Manchester City to build world's first metaverse football stadium
English football club Manchester City is teaming up with Sony to build a virtual reality football stadium where fans can watch live games and meet their superstars.
A report published by iNews website revealed that English football club Manchester City are in the process of building the world's first metaverse football stadium with the help of tech giant Sony.
According to the report, Sony is using "image analysis and skeletal-tracking technologies" developed by Hawk-Eye -- a Sony group company -- to recreate a virtual reality version of City's Etihad stadium
The Club's officials are hoping the project would work to enable its fans who are unable to fly to Etihad to enjoy watching live games anywhere in the world.
Sony and Manchester City have signed a three-year deal, and experts from Sony "have already visited the Etihad to map it digitally and recreate it in virtual reality," indicated iNews.
🚨 Manchester City will become the first Premier League club to enter to Metaverse after beginning construction of the virtual Etihad stadium with the help of Sony's VR experts.— Transfer News Live (@DeadlineDayLive) February 22, 2022
They have signed a 3-year partnership with Sony.
(Source: SI) pic.twitter.com/TBTRVgfu1P
"Other ideas being explored involve fans meeting players in the metaverse, interacting with one another and purchasing products that are not available in real life," the website added.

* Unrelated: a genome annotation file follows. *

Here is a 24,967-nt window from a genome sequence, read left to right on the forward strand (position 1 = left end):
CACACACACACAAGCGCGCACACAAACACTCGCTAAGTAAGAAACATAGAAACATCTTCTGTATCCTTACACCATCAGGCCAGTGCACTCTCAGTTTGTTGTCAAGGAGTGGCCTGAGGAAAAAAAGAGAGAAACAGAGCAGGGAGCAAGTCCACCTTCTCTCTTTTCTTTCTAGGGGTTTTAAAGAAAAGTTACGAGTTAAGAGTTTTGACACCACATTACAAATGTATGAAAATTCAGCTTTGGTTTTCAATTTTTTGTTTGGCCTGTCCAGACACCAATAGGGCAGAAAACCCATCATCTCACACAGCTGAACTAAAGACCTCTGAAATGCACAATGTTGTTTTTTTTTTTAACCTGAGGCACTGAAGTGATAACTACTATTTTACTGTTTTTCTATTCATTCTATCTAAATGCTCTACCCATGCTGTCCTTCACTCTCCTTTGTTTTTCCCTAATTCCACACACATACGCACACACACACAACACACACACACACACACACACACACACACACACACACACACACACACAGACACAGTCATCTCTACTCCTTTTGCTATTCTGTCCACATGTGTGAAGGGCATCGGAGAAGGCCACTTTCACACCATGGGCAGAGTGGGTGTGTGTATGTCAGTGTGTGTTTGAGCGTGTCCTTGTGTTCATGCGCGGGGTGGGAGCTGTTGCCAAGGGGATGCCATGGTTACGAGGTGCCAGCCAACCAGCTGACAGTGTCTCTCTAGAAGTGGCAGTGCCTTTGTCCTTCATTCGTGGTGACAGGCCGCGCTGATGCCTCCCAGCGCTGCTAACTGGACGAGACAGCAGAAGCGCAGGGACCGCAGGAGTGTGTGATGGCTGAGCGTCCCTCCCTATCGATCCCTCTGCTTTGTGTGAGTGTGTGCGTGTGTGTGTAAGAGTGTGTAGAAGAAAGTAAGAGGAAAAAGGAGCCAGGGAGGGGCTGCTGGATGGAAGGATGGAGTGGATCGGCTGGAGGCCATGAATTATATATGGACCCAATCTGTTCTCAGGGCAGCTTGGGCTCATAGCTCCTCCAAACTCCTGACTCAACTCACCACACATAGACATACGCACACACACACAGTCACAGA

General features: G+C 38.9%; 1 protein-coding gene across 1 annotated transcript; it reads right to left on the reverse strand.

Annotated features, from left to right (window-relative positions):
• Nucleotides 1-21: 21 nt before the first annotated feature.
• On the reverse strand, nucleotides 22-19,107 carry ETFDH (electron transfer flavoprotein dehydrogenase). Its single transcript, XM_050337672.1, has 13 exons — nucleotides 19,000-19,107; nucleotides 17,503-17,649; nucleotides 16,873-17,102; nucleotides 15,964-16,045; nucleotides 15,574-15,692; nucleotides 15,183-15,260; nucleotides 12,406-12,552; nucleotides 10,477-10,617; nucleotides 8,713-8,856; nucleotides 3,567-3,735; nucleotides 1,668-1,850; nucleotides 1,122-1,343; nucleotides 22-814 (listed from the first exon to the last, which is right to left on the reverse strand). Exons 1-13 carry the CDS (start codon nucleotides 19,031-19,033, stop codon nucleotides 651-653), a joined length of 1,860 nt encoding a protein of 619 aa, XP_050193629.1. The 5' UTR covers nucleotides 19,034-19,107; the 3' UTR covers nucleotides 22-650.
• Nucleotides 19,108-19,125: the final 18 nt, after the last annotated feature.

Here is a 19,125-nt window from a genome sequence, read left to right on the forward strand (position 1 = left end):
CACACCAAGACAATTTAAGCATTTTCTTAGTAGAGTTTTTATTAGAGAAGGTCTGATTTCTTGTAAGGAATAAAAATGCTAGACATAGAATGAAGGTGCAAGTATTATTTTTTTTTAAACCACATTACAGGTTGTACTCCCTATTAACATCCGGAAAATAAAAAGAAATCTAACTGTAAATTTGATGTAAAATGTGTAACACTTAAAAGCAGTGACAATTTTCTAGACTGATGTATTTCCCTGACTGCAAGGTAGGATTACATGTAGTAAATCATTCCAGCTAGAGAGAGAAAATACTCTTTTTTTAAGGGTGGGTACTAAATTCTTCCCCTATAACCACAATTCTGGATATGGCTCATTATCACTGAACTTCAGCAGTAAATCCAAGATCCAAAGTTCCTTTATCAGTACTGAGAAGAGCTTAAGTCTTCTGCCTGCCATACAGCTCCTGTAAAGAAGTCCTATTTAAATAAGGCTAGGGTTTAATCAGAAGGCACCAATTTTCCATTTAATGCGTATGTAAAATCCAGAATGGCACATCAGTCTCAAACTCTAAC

Nuria Tarre, Manchester City Football Group’s chief marketing and fan engagement officer, explained that through this innovative project "you can recreate a game, you could watch the game live, you’re part of the action in a different way through different angles and you can fill the stadium as much as you want because it’s unlimited, it’s completely virtual."
For his part, Andy Etches, co-founder of Rezzil -- a company that has developed the metaverse game Player 22 used by Premier League clubs to train players -- pointed out that the idea is "not too far off."
“We could pretty much deliver it now, although at this stage it would more likely be a computer-generated version,” he told iNews.